Weed Secondhand Smoke 4-Times More Toxic Than Cigarettes
If you’re of the opinion that secondhand cannabis smoke is safer than “regular” cigarette smoke, think again! A recent UC Berkeley study found that bong smoking in closed spaces is, in fact, four times more dangerous than tobacco smoke!
According to the CDC, cigarette smoke has around 7,000 toxic chemicals, 70 of which are known to cause cancer. In 2019, about 25.1% of the US population smoked, endangering their health and those around them.
We know the nasty side effects of long-term exposure to secondhand smoke, including impaired immunity, respiratory diseases, CVDs, congenital malformations, and even cancer.
However, up until now, there was no concrete evidence linking weed smoking with hazardous chemicals; 27% of young adults involved in the study didn’t consider it a health threat, for instance.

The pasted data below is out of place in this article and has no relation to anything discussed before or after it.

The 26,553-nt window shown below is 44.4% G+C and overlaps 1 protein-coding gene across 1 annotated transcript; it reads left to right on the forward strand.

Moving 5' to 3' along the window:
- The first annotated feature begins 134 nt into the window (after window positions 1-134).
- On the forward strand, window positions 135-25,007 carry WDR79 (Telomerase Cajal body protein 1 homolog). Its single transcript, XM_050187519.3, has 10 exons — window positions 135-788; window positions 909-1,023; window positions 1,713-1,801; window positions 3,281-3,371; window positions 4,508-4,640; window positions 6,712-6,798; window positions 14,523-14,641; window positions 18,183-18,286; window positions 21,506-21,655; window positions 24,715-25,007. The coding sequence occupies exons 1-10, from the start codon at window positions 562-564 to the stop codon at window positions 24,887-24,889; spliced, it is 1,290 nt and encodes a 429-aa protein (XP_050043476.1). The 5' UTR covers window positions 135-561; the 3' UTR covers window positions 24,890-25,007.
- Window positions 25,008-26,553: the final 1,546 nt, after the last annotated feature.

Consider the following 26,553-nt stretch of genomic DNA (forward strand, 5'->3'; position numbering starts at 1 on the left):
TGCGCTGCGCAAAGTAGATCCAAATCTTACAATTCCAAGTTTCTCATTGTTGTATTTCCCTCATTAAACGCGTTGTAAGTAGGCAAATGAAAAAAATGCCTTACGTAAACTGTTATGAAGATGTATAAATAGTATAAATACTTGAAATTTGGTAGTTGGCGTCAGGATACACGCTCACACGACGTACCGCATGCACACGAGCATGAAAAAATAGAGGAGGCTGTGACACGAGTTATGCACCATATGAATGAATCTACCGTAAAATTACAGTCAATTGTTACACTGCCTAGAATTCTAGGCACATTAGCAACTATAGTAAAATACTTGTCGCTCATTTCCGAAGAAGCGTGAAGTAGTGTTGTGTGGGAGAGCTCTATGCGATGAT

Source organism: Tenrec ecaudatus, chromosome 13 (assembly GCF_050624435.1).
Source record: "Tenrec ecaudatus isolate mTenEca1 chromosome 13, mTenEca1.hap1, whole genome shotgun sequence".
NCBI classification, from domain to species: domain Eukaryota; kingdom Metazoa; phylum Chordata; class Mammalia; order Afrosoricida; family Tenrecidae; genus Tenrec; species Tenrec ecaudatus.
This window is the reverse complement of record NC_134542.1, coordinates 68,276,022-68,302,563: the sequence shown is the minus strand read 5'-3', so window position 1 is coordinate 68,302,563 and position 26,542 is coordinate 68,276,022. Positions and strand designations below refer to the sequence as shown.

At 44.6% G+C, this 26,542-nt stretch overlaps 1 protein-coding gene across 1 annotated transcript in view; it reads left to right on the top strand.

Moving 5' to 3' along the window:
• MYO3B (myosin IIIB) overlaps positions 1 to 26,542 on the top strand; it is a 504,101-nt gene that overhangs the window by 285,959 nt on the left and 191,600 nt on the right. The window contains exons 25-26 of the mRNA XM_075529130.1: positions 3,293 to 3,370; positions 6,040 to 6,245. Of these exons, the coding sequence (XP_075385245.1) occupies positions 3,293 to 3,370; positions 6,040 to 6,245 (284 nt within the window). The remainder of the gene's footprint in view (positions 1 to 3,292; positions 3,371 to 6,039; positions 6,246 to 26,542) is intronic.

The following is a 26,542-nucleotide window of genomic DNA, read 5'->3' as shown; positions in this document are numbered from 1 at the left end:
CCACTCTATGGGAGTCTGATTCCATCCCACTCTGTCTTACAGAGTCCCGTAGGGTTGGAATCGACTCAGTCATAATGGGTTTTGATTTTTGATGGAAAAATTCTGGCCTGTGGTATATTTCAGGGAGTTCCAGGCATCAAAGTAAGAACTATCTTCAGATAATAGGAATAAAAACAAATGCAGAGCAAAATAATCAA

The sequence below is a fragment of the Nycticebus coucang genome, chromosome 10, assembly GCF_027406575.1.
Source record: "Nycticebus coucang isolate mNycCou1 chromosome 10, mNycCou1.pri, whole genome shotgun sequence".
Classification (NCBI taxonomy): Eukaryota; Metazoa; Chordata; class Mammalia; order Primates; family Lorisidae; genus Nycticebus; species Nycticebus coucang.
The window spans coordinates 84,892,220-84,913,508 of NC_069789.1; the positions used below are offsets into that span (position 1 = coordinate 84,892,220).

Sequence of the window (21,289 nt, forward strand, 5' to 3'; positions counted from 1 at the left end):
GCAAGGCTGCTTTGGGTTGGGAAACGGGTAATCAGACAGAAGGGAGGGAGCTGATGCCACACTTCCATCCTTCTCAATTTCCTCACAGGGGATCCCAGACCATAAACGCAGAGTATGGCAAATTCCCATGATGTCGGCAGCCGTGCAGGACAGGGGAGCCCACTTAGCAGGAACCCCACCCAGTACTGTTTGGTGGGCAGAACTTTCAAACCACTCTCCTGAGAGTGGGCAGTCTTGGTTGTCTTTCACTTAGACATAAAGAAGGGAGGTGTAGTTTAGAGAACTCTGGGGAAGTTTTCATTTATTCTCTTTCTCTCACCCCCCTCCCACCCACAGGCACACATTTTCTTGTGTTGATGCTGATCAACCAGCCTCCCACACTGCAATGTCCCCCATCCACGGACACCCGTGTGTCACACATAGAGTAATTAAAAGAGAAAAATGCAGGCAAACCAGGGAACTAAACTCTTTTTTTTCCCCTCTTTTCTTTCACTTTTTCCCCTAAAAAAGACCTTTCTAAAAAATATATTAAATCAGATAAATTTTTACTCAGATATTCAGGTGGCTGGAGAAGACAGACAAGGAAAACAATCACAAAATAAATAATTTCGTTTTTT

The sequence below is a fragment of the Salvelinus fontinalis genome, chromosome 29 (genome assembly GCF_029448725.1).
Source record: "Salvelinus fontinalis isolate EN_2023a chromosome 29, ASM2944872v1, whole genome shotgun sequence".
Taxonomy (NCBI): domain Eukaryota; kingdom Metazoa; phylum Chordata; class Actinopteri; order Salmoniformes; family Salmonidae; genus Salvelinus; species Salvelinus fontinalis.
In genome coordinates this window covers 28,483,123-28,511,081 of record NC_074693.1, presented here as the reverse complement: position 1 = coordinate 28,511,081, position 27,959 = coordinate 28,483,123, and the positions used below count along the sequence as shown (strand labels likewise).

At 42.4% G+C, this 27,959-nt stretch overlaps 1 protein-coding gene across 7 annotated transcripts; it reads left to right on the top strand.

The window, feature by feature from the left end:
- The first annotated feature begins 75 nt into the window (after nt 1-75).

Nevertheless, the results published in JAMA Network Open show that bong haze produces high concentrations of PM2.5 fine particles (fourfold that of tobacco smoke), which are indicators of low air quality.
Worse yet, merely 15 minutes of cannabis smoking was enough to spike the levels of PM2.5 200% beyond the normal, EPA-approved safety limits (< 250 μg/m3).
In just over half an hour, the concentration spiked to 1000 μg/m3, with levels remaining high even twelve hours post smoking.
So, does this mean that smoking weed is more dangerous than cigarettes?
Well, no, actually. But secondhand smoke might be!
However, scientists are still missing a crucial piece of the puzzle and further testing is required.
And even in the case that weed’s secondhand smoke is worse than tobacco’s, many welcome it as a “challenge” on how to smoke weed properly; in other words, in spaces and conditions that allow for better airflow.